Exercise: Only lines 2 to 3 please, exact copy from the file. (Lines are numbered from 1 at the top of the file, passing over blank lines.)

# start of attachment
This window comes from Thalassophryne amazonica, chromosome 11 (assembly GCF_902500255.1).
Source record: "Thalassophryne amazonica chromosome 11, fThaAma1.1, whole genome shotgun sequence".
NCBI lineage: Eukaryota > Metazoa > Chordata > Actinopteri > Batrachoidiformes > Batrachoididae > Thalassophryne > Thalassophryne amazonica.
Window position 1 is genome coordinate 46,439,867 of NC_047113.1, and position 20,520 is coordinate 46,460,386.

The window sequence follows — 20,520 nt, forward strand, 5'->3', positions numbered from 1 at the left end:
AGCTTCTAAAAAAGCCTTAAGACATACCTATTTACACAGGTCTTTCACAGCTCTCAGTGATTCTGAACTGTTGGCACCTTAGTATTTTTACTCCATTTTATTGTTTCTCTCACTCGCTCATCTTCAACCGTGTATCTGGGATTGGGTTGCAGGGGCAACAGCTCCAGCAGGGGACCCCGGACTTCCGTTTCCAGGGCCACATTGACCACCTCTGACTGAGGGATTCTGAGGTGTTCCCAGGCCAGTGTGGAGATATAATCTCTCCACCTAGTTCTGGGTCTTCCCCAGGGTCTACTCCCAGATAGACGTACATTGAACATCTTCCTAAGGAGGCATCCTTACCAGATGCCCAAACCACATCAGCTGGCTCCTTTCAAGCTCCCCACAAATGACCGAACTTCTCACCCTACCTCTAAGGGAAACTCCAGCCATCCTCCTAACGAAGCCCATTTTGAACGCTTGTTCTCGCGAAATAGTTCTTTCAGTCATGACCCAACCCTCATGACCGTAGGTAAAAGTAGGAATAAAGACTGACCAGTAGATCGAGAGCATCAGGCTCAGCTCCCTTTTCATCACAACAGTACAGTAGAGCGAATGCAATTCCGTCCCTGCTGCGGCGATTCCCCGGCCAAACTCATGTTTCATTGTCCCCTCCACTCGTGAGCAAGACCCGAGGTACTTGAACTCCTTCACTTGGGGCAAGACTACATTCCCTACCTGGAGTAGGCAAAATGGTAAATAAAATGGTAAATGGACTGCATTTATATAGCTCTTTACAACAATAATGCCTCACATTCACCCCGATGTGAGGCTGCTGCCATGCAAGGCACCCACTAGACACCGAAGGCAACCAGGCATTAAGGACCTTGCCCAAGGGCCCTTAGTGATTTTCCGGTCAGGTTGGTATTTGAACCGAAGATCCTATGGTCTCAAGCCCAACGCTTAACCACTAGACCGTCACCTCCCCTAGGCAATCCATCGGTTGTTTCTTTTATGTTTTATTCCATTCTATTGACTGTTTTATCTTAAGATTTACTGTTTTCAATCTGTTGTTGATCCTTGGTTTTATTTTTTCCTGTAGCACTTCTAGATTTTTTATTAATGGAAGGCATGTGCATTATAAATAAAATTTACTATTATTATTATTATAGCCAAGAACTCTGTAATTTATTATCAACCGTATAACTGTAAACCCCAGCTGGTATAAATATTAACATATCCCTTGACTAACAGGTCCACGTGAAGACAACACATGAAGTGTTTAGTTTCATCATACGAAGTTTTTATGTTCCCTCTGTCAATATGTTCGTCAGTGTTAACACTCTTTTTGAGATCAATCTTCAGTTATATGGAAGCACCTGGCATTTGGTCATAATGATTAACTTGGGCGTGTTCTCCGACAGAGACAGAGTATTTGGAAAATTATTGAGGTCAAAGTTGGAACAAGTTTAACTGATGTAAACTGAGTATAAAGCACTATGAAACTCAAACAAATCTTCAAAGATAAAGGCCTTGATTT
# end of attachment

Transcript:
Source record: "Thalassophryne amazonica chromosome 11, fThaAma1.1, whole genome shotgun sequence".
NCBI lineage: Eukaryota > Metazoa > Chordata > Actinopteri > Batrachoidiformes > Batrachoididae > Thalassophryne > Thalassophryne amazonica.